InnfiRAT: A new RAT aiming for your cryptocurrency and more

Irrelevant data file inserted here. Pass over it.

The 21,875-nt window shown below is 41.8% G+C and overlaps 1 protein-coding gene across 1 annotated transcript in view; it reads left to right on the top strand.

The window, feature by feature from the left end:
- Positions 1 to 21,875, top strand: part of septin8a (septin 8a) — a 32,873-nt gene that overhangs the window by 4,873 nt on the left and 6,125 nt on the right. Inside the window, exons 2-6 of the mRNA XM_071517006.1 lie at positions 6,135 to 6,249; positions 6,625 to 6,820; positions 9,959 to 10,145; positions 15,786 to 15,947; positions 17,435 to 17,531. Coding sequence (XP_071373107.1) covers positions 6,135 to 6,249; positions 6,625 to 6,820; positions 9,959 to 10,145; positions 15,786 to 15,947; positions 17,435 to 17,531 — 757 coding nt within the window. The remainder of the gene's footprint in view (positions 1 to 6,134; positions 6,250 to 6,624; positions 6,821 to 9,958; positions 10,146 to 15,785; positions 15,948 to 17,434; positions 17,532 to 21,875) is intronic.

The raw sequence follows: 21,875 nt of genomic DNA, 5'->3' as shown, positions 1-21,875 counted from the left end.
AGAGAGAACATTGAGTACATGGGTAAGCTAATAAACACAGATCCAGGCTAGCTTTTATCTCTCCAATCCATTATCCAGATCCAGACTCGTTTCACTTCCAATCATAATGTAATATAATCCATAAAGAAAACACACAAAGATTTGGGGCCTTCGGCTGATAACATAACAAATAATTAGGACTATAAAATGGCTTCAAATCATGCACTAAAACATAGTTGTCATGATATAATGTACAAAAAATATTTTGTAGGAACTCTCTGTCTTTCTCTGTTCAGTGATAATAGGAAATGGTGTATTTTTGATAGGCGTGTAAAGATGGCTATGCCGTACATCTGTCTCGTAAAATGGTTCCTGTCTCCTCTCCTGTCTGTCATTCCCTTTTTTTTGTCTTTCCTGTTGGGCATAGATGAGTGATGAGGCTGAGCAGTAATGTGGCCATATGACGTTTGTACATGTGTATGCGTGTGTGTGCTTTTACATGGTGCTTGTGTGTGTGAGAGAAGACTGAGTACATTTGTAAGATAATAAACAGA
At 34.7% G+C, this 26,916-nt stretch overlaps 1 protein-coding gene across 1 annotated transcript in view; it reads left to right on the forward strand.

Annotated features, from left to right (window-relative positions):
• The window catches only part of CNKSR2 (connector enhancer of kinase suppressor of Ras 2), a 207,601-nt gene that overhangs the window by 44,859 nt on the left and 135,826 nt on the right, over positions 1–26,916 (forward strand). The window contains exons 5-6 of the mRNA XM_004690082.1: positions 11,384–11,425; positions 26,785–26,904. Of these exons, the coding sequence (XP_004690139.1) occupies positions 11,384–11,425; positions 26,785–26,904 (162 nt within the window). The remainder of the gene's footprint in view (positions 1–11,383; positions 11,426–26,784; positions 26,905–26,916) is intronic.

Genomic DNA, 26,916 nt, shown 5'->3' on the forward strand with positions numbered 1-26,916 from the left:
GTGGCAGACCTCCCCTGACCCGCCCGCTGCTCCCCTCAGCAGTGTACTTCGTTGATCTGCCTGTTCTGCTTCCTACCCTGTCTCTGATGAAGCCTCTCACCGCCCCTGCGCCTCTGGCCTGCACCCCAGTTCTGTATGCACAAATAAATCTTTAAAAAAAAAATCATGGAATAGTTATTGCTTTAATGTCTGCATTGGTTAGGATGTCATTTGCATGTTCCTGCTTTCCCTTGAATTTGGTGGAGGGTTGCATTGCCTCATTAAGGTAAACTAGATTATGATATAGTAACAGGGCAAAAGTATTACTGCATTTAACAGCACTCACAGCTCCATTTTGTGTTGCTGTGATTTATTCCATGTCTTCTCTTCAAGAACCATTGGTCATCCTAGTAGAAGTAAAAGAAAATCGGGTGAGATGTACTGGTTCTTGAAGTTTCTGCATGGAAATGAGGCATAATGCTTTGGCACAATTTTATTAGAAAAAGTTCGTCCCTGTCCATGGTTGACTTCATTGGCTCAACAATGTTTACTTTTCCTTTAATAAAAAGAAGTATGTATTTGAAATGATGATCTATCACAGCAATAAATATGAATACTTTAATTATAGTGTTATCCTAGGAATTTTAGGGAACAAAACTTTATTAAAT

Source:  Zscaler Research
Monday, 02 September 2019 14:24